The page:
Thursday 2:

Migrant Crisis: Italian Prime Minister signed a deal with the Libyan UN-backed government leader Fayez al-Serraj involving aspects regarding development, illegal immigration, human trafficking and reinforcement of borders. The document, which is made up by 8 articles, sees engagement from the Italian government to support development plans for areas with a high flow of migrants and refugees, but also to provide the Libyan security personnel with adequate training and material to contrast illegal immigration. Whereas, Libya will engage in trying to reduce the flow of immigrants. (La Repubblica)

Romania: more than 200,000 Romanians held demonstrations across the country to protest against a decree that decriminalizes a range of corruption offenses. The decree was issued in order to counter the problem of  crowded jails, however many believe it was made to liberate certain political figures. The decree decriminalizes certain corruption offenses and makes abuse of power punishable by jail only if the sums involved exceed 44,000 euros. These protests were among the biggest rallies in the country since the end of communism in the late 1980s. (Al Jazeera)

Friday 3:

European Union: the leaders of the European Union met in Malta in order to discuss of immigration from North Africa, however several head of state have talked about an uncertain future in the relations with the United States due to Trump’s aggressive policies. French President Holland more than others expressed his worries due to the lack of predictability of Trump’s administration as regards EU defense. British Prime Minister Theresa May was one of the few that did not comment in any way the new-born US administration. (The Guardian)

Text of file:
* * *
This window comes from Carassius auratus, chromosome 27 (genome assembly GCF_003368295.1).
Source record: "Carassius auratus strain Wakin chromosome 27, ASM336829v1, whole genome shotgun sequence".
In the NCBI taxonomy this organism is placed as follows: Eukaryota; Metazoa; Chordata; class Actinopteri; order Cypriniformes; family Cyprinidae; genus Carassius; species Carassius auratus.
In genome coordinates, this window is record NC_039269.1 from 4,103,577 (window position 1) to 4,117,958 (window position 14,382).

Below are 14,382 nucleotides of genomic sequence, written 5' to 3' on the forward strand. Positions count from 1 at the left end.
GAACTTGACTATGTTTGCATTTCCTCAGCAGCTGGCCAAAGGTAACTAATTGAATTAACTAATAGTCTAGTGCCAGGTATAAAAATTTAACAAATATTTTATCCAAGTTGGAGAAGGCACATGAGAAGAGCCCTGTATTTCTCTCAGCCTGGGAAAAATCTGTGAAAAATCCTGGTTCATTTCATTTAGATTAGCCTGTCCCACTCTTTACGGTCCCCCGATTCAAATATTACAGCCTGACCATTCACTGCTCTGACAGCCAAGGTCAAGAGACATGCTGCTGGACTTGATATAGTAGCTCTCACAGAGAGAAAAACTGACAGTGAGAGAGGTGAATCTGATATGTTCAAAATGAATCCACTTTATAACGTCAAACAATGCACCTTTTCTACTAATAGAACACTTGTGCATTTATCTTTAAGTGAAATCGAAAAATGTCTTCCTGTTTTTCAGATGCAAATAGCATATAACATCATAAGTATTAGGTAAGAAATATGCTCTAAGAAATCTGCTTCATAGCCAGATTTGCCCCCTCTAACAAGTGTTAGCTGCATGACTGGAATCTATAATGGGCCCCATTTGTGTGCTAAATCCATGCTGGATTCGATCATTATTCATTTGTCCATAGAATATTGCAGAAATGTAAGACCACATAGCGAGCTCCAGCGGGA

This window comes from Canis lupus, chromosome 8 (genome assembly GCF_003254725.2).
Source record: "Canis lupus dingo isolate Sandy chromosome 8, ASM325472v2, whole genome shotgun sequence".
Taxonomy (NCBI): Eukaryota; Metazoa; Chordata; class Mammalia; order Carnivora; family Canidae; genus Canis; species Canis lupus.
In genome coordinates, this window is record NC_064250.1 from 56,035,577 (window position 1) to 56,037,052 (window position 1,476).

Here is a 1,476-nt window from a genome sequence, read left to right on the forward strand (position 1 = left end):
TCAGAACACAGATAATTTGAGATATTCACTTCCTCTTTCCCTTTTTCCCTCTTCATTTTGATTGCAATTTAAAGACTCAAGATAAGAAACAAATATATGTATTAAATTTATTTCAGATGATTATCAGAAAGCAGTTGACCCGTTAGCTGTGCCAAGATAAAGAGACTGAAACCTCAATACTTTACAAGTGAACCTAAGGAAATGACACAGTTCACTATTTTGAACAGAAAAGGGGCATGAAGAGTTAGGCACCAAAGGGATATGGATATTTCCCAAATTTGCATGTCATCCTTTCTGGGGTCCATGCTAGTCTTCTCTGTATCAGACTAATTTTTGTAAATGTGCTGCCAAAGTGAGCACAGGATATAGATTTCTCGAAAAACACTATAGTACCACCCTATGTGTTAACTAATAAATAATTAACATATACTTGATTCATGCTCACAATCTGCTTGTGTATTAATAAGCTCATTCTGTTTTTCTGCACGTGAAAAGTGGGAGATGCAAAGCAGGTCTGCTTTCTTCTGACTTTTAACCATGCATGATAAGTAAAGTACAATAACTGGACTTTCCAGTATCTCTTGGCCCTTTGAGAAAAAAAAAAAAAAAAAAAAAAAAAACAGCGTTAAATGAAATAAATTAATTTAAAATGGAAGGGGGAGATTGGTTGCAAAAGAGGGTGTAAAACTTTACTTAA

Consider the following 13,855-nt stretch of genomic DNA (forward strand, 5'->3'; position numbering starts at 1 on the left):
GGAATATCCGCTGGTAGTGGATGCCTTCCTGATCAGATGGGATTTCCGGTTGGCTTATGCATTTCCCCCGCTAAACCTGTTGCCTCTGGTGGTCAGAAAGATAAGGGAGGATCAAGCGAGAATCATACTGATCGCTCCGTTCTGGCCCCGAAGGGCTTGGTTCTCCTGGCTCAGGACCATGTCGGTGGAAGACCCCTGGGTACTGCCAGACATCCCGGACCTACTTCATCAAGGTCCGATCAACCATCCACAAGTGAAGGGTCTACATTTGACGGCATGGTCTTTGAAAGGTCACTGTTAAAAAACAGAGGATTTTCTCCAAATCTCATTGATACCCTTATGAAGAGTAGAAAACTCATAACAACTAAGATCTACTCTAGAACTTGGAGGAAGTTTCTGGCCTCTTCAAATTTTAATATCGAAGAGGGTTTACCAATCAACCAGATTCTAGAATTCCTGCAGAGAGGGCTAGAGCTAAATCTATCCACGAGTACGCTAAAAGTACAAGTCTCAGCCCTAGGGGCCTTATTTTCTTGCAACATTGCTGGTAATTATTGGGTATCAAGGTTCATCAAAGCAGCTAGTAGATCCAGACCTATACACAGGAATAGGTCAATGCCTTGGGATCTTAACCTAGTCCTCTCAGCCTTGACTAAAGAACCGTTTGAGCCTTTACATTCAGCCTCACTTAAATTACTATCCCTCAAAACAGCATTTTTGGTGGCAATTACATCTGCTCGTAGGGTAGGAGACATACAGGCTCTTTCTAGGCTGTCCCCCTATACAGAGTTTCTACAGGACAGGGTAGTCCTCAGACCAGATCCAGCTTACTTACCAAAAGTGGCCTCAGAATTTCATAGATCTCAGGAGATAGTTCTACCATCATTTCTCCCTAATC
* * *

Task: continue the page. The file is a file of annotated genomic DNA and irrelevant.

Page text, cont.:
France: a man with a machete tried to enter the Louvre museum in central Paris and was shot by a soldier. According to the Prime Minister Bernard Cazeneuve, the incident was “terrorist in nature”. The Police reported that the man tried to enter the museum’s underground shop with a suitcase, however his bag contained no explosives. The man was shot five times and seriously wounded and is now under medical treatment. An anti-terrorism inquiry was open. (Al Jazeera)

Syria: Syria’s main opposition groups and Turkey rejected discussing the future administrative make-up of the war-thorn country or a new constitutions. Turkey has hosted Syrian opposition groups together with representatives of armed rebel factions at a meeting in Ankara ahead of new peace talks in Geneva later this month. Russia-backed talks in Kazakhstan concluded with Russia offering rebels a draft version of a new Syrian constitution which could give a solution to the conflict; however, opposition groups have claimed that this may serve more unilateral agendas. New talks backed by the United Nations are scheduled in Geneva on February 20. (The Daily Star)